Computer chips turn on your coffee machine in the morning, and help you drive more safely while drinking that coffee and cruising U.S. Route 422 to work. Those tiny pieces of silicon also play a big role in keeping 422 and other state-maintained highways free of ice and snow this winter, according to Pennsylvania’s Department of Transportation (PennDOT),
More than 2,200 PennDOT trucks are ready to clear roads across the state once snow begins to fall, says state Transportation Secretary Allen Biehler. Nearly all now come equipped with computerized salt spreaders to distribute the correct amount of salt regardless of the speed of the truck, and pre-wetting equipment that helps road salt work faster when it hits the roadway.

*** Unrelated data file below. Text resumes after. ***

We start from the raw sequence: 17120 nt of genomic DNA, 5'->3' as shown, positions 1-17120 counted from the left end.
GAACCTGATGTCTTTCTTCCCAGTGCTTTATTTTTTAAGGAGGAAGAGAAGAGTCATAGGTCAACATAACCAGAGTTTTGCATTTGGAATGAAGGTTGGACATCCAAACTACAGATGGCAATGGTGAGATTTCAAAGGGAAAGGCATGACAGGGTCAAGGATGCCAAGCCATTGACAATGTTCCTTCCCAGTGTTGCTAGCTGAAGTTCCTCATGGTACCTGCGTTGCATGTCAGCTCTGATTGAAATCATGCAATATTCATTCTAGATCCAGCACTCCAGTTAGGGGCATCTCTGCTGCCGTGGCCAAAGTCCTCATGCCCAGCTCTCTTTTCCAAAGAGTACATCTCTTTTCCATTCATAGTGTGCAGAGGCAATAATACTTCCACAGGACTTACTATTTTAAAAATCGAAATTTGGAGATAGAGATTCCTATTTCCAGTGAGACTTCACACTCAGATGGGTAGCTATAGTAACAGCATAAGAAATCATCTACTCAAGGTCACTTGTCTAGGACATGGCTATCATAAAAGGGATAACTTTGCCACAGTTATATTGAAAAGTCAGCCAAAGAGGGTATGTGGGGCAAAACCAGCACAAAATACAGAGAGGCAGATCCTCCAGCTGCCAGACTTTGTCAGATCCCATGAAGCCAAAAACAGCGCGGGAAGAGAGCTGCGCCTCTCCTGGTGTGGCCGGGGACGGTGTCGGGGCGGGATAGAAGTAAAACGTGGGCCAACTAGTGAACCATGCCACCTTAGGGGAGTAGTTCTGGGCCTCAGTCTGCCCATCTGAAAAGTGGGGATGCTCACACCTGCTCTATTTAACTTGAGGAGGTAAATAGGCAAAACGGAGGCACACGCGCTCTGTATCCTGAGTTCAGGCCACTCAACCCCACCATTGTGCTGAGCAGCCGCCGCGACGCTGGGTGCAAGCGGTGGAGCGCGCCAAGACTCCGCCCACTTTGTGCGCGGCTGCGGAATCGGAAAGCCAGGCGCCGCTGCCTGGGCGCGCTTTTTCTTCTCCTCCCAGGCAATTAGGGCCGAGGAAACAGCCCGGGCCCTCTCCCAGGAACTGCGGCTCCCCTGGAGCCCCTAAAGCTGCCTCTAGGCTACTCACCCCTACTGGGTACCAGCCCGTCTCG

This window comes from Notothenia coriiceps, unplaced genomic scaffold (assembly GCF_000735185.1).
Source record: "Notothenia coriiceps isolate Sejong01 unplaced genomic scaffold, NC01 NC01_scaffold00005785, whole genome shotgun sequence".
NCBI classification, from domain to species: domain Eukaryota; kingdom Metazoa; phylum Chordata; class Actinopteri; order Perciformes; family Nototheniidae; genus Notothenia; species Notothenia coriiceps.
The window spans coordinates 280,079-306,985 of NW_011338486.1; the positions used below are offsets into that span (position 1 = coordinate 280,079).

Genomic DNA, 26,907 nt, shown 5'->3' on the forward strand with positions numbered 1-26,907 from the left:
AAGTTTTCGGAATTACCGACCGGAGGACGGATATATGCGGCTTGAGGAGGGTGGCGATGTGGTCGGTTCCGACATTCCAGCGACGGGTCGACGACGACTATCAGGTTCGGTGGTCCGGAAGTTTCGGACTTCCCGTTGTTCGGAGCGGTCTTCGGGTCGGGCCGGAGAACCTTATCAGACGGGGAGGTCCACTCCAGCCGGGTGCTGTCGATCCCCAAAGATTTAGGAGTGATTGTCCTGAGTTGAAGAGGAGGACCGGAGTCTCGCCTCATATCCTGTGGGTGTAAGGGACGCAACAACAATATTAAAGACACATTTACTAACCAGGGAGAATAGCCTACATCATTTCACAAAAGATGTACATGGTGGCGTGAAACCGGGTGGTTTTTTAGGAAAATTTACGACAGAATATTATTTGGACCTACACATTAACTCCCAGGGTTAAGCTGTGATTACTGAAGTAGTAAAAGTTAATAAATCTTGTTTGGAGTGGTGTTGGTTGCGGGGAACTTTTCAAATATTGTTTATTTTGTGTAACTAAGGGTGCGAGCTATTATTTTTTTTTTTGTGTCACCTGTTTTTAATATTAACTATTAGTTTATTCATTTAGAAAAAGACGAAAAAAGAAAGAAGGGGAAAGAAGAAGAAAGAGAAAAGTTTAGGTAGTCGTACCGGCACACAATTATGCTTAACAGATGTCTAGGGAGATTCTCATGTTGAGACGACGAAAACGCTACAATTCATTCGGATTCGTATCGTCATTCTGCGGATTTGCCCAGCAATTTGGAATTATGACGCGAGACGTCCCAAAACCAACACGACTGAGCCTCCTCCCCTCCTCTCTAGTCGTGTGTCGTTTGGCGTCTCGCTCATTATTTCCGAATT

In days gone by, plow operators’ biggest worries were knocking down a mailbox or roadside fence. Now, Biehler says, the concern is to “attack storms strategically.”
PennDOT relies on “smart-salting” techniques that give its operators flexibility to increase or decrease the amount of salt being distributed based on specific road conditions. They abide by guidelines for how much salt is used given the type of winter precipitation, the temperature, number of vehicles and other factors.
Strategic storm handling also means PennDOT changes its snow-clearing game plan when it feels the need. Because it focuses on clearing major routes, the agency occasionally redirects plowing and salting equipment from lower-traffic volume roads to major routes during significant storms.